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    Why infections related to PK require intense vigilance

    Case study highlights risks in contact lens-related Pseudomonas corneal ulcer


    Microbial keratitis can arise from a contaminated donor button, although Dr. Jeng said that is happening much less frequently.

    However, surgeons should also be aware of the increasing risk of fungal infections (some transmitted from the donor) compared with bacterial infections, based on data from the Eye Bank Association of America, Dr. Jeng said.

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    “One possible reason for the rise in fungal infections is that endothelial keratoplasty is on the rise, and fungus love living in that interface because they are protected,” he said.

    Something that he does see more often is the recurrence of a host infection, which could be modulated by the use of certain postoperative medications like steroids. Late infections could be caused by suture-related problems, persistent epithelial defects, chronic use of bandage contact lenses, ocular surface disease, and eyelid and adnexal abnormalities.

    Which is superior: LASIK or contact lenses?

    “We need to identify these infections very early on and culture them,” Dr. Jeng said. “Any small infection in the graft needs to be treated aggressively.”

    He prefers to use fortified antibiotics because of the risk of graft wound dehiscence if the infection progresses.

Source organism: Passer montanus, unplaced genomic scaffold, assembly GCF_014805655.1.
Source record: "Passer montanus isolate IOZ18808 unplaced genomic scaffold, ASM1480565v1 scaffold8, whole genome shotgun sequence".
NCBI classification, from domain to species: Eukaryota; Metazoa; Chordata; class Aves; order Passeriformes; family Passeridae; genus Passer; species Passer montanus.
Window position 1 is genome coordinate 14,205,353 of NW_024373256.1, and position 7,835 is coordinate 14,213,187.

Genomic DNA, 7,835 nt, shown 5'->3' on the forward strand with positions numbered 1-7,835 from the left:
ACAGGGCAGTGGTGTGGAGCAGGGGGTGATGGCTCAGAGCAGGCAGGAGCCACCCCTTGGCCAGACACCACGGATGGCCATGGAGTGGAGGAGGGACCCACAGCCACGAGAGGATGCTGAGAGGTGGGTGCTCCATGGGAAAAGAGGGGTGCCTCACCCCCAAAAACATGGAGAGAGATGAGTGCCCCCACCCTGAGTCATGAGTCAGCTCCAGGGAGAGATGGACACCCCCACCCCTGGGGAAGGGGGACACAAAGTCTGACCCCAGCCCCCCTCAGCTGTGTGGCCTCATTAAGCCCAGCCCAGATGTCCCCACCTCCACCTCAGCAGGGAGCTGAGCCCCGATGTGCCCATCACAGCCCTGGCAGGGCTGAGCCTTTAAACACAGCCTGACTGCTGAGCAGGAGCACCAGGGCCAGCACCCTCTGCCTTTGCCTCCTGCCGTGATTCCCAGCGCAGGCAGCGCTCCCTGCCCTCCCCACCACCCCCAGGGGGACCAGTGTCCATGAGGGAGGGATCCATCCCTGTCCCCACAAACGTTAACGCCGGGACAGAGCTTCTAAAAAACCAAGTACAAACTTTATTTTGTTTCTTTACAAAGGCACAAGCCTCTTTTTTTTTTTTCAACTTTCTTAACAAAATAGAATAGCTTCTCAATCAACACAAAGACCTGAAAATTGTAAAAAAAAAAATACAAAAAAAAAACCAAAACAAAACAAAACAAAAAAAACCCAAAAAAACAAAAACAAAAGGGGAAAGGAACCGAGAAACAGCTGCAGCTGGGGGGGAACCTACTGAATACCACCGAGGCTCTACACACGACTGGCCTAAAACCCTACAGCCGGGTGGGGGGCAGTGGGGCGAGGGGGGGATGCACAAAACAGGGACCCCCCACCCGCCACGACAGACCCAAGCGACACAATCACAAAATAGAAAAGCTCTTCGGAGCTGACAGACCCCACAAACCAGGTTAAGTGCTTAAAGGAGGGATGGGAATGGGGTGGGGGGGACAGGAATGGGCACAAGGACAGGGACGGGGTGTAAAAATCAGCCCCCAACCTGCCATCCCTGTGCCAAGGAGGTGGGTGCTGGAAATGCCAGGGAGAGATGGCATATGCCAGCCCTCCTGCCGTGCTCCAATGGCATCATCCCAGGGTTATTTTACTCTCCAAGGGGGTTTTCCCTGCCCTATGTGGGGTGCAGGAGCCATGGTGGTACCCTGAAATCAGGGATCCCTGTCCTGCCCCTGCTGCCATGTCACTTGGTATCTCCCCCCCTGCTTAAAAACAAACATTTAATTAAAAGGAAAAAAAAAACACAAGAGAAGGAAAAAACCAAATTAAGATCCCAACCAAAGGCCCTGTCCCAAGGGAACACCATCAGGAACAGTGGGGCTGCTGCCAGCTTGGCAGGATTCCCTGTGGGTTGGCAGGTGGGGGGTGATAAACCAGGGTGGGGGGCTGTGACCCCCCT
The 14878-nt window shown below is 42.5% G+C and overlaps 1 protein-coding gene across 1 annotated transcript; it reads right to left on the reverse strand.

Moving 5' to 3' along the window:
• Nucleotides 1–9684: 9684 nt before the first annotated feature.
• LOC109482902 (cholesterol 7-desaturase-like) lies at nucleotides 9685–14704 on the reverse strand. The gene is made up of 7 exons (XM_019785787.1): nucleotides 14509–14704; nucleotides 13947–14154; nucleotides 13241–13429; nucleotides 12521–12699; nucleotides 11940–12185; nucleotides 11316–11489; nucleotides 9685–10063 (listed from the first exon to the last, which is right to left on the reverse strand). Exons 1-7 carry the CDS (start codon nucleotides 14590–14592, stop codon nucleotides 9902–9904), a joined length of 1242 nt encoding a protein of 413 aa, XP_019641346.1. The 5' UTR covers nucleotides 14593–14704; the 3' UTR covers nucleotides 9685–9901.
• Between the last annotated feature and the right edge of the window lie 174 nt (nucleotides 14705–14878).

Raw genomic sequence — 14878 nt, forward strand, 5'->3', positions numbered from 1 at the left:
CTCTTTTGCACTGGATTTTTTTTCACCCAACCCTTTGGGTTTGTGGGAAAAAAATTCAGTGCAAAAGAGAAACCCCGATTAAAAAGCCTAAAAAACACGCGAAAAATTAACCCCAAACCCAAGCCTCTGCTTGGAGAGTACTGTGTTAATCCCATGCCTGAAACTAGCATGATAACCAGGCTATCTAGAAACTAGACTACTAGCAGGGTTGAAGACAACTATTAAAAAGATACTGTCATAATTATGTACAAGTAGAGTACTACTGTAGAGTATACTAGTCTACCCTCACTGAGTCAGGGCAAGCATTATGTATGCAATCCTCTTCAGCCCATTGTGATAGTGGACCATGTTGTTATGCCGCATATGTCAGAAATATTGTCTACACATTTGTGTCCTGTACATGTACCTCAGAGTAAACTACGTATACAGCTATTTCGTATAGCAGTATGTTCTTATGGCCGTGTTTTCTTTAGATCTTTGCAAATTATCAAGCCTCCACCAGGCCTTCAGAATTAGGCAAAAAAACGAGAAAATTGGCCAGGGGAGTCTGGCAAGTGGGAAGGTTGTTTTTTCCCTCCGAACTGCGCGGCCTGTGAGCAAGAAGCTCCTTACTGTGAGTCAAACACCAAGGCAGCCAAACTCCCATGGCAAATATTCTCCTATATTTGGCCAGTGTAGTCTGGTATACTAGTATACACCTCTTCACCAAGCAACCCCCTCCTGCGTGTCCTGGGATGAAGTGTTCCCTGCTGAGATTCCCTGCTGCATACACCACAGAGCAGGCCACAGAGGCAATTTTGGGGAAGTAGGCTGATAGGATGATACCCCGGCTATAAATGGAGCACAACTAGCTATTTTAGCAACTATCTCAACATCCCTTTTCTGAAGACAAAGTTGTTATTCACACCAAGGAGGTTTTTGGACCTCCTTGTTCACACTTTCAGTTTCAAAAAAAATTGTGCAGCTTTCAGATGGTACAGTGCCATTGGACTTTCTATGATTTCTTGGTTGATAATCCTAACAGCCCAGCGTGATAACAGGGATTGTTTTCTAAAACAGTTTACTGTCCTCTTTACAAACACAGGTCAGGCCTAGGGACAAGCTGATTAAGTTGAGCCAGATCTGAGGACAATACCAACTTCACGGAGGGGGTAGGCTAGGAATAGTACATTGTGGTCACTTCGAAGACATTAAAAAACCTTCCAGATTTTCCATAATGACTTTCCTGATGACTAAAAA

“I’ll decrease steroids if they’re on it,” Dr. Jeng said. “If a suture is involved, I’ll remove it. If it’s necessary to regraft, I’ll do it.”

    Although there is less risk nowadays for viral infections, it still is possible for patients to get a recurrent or new onset herpetic infection transmitted from the donor, Dr. Jeng said.

    There were previous reported cases of hepatitis B transmission, but with stringent eye bank screening in the last few decades, this infection seems to be a thing of the past. And fortunately, there have been no documented cases of HIV transmission via a graft to date, Dr. Jeng said.


    More articles:

    Ocular surface unfriendly to pathogenic bacteria

    Pre-existing glaucoma poses considerations for corneal procedures

    In-office treatments for MGD may provide relief

    Binkhorst Lecture: Predicting, treating keratoconus in 2016


    Bennie H. Jeng, MD

    E: [email protected]

    This article was adapted from Dr. Jeng’s presentation at the 2015 meeting of the American Academy of Ophthalmology. Dr. Jeng did not indicate any proprietary interest in the subject matter.

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